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Let $H$ be a complex infinite dimensional separable Hilbert space. There are various extensions of the following well known result:

Theorem (Lomonosov): Every nonscalar $T \in B(H)$ which commutes with a nonzero compact operator $K$ has a nontrivial hyperinvariant subspace.

It has been shown that there exist operators $T$ which do not commute with any nonzero compact $K$. This led to the following two generalisations; the first one can be found, for instance, in the book Kubrusly, C. S. Hilbert space operators. Birkhauser, Boston, 2003 (Problem and Solution 12.4), while the second one is obtained in Lauric, V. (1997). Operators $\alpha$-Commuting with a Compact Operator. Proceedings of the American Mathematical Society, 125(8), 2379-2384.

Theorem: Let $T \in B(H)$ be nonscalar. If there exists a nonzero compact $K$ such that $\operatorname{rank} (TK-KT) \leq 1$, then $T$ has a nontrivial hyperinvariant subspace.

Theorem: Let $T \in B(H)$ be nonscalar. If there exists a nonzero compact $K$ such that $TK= \alpha KT$ for some $\alpha \in \mathbb{C}$, then $T$ has a nontrivial hyperinvariant subspace.

I was wondering if the following natural generalisation is true: if there exists a nonzero compact $K$ such that $\operatorname{rank}(TK - \alpha KT) \leq 1$ for some $\alpha \in \mathbb{C}$, then there exists a nontrivial hyperinvariant subspace.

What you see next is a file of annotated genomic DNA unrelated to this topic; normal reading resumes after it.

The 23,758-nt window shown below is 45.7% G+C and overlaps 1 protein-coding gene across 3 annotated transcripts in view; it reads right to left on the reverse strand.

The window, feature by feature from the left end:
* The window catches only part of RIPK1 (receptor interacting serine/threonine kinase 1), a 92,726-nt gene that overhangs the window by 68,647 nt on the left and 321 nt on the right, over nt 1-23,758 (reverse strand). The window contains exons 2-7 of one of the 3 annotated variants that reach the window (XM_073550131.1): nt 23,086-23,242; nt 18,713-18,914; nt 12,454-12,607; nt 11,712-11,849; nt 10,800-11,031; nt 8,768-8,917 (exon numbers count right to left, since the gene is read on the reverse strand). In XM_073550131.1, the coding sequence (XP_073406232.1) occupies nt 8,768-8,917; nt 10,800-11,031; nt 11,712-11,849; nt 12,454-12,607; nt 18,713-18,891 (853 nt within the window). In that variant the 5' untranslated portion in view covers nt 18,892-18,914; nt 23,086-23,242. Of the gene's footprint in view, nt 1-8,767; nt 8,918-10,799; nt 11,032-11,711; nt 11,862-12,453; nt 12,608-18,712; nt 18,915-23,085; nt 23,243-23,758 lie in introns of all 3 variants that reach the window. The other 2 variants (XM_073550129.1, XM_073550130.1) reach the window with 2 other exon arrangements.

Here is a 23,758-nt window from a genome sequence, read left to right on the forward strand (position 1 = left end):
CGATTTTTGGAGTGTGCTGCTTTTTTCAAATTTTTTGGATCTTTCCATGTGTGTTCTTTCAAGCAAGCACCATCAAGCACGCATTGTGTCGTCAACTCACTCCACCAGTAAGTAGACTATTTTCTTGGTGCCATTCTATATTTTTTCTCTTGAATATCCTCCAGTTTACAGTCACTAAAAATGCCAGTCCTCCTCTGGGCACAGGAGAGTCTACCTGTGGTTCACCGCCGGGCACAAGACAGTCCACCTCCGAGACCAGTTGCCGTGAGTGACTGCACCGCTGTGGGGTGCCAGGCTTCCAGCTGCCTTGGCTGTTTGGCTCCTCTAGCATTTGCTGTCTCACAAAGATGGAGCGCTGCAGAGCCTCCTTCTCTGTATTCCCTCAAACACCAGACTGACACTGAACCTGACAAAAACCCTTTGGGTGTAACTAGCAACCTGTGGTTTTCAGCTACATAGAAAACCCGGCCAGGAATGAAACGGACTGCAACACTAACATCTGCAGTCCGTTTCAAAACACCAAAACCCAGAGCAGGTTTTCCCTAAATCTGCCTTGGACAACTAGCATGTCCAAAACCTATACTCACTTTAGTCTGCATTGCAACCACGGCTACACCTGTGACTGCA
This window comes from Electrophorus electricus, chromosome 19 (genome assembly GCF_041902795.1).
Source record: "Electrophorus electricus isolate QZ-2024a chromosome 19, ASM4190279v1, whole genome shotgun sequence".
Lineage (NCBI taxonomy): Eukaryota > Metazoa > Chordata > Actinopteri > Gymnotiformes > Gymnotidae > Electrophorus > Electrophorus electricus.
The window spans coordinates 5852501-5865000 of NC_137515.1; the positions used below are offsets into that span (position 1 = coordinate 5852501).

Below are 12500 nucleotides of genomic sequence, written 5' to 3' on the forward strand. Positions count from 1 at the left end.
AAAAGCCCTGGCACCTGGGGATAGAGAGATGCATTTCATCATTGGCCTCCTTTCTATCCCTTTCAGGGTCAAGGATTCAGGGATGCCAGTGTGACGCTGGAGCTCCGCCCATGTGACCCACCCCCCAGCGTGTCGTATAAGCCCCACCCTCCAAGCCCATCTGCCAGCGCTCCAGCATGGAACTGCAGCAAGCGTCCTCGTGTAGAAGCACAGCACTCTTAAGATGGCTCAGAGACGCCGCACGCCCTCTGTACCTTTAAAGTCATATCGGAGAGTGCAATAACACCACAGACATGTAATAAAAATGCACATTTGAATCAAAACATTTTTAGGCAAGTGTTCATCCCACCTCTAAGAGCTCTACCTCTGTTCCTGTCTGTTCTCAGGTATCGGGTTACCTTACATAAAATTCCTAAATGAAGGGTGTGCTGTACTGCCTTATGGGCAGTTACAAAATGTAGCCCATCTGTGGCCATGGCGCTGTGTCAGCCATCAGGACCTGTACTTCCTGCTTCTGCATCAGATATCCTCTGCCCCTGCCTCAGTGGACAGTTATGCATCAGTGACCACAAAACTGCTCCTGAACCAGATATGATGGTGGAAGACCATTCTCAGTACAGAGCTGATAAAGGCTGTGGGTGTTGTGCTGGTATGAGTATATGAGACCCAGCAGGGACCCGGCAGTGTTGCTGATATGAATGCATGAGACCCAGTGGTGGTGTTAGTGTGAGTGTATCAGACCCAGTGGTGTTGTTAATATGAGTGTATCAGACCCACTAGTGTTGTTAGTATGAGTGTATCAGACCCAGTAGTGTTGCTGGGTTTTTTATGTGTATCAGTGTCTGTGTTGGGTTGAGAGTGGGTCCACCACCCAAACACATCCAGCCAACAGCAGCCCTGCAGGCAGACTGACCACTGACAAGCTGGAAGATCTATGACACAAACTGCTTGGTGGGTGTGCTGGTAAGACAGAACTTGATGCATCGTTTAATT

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Looking again at Solution 12.4 in Kubrusly's book, I have noticed that the proof can be used even to prove the statement above, with some small changes. I will briefly sketch such small modifications: instead of considering the operator $TS-ST$, we will consider $C:=TS-\alpha ST$ ($\alpha \neq 0$). The claim:

If $\operatorname{rank}(C) =1$, then $\mathcal{R}(C) \subseteq \mathcal{R}(S)$.

(where $\mathcal{R}(\cdot)$ denotes the range) still holds, and it can be proved as in the cited book. The remaining part of the proof of (a) does not need any modification. The next step in Kubrusly's book (part (b)) is still applicable, with $C:=TS-\alpha ST$ and not as $TS-ST$ (as before). This time, the case $LC=0$ leads to a contradiction because of Lauric extension of Lomonosov Theorem (see the reference above). The case with $\operatorname{rank}(LC)=1$ is proved via part (a). We obtain again a contradiction and thus we conclude the proof of the above statement. I refer to Kubrusly, C. S. Hilbert space operators. Birkhauser, Boston, 2003 (Problem and Solution 12.4) for all the missing details and notations.

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